When you flip through the recipes on Pinterest, you think the 450 million users are healthy nuts obsessed with low calorie dishes. But like a lot of things on social media, looks are deceptive.
A new study from the College of Health and Human Services at George Mason University shows that there is a huge difference between the recipes Pinterest users post and the ones they actually make. While they publicly “like” and “nail” healthy recipes, the dishes they end up cooking are high in fat, sugar, and calories. The researchers say this poses an interesting problem for people who care about public health. Social media has the power to create social norms to promote healthy lifestyles, but many people fail to make the leap into actually healthier lives.
The U.S. government spends billions of dollars annually trying to change the diets of Americans as studies show that doing so can have a powerful impact on improving people’s overall health. It has invested in a National School Lunch program since 1946 and published nutritional guidelines to educate Americans. This has led to some success: Between 2003 and 2016, Americans reduced their daily sugar intake by 4.8 teaspoons and increased their whole grain consumption.
In this new article, published in the Journal of Medical Internet Research, researchers suggest that social media could be another powerful tool in this nutritional creation effort because we are all in it. In the United States, 98 million people use Pinterest every month, which is 18% of the adult population. The platform has become a popular recipe sharing website. More than 60% of users said they created a new recipe that was inspired by something they saw on the website. “There are tremendous opportunities to influence healthy behavior on social media,” Hong Xue, the lead researcher, said in a statement. “We are only just beginning to understand its potential and its pitfalls.”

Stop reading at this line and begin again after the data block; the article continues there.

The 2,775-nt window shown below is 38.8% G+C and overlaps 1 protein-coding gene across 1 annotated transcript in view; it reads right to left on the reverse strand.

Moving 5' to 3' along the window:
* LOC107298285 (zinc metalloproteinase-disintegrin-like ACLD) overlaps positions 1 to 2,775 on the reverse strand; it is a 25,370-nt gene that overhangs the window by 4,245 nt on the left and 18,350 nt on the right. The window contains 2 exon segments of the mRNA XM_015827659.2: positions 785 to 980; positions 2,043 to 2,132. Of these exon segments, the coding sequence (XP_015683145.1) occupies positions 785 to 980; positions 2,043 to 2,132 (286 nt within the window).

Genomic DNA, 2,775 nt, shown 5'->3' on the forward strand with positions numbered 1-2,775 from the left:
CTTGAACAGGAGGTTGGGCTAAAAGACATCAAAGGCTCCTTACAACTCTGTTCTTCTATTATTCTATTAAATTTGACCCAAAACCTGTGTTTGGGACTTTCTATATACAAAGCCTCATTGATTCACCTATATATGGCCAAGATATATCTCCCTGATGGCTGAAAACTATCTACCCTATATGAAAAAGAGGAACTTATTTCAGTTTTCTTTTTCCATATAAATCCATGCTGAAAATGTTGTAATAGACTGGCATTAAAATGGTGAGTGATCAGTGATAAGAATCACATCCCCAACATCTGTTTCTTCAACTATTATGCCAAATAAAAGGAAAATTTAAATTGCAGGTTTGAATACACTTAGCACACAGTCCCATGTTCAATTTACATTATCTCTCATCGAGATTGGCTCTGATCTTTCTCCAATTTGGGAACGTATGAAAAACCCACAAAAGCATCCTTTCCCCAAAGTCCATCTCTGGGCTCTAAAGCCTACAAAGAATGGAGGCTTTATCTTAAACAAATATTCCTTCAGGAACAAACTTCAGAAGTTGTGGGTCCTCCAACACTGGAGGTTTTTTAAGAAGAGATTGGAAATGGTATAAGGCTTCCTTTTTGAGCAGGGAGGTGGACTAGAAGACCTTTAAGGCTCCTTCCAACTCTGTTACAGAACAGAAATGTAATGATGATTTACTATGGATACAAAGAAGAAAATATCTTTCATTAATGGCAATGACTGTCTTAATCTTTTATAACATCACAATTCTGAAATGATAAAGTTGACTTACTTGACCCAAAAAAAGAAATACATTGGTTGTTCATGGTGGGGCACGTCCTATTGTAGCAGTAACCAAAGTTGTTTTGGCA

Last summer, the researchers analyzed food content on Pinterest. (They didn’t work directly with the platform on this project, they just collected publicly available comments, captions, photos, and videos from the site.) They found that Pinterest has a culture of promoting healthy recipes: nutritious recipes that Low in calories, sodium and sugar, and lots of vegetables and lean meats were typically rewarded with repins and likes, motivating users to share more of this content. However, when the researchers tracked the engagement they measured from comments and photos or videos of meals that were actually cooked, the majority opted for recipes with more sugar and fat.
Social media encourages people to present an aspirational version of themselves to the public, but everyday reality often tells a different story. “They are more likely to adhere to an elite social norm set by celebrities and influencers to promote healthier, low-calorie, clean diets,” Xue said. “We see a completely different picture. They comment on and publish ready-made photos of the less healthy recipes. “
The researchers say the distinction between users who post healthy recipes but cook unhealthy food is important to anyone in charge of promoting healthy habits on social media – including the government, doctors, and nutritionists.
So how do they bridge the gap between what users want and what they actually do? According to Xue, users tended to comment on and engage with recipes that they believed tasted good, and many people seemed to believe that healthy recipes didn’t taste great. (Search terms like “yummy” and “yummy” were more likely to lead to unhealthy recipes.) So one solution is to emphasize the taste of a dish, not just how healthy it is. “To change perception, public health professionals need to make healthy food a pleasure, not the other way around.”
Xue said health organizations and fitness professionals shouldn’t just post healthy recipes on social media. Instead, they should take a second look at recipes that are popular with users and see if they can make them more nutritious. “If users are into unhealthy recipes, influencers should potentially offer options to reduce fat as part of those recipes,” he says.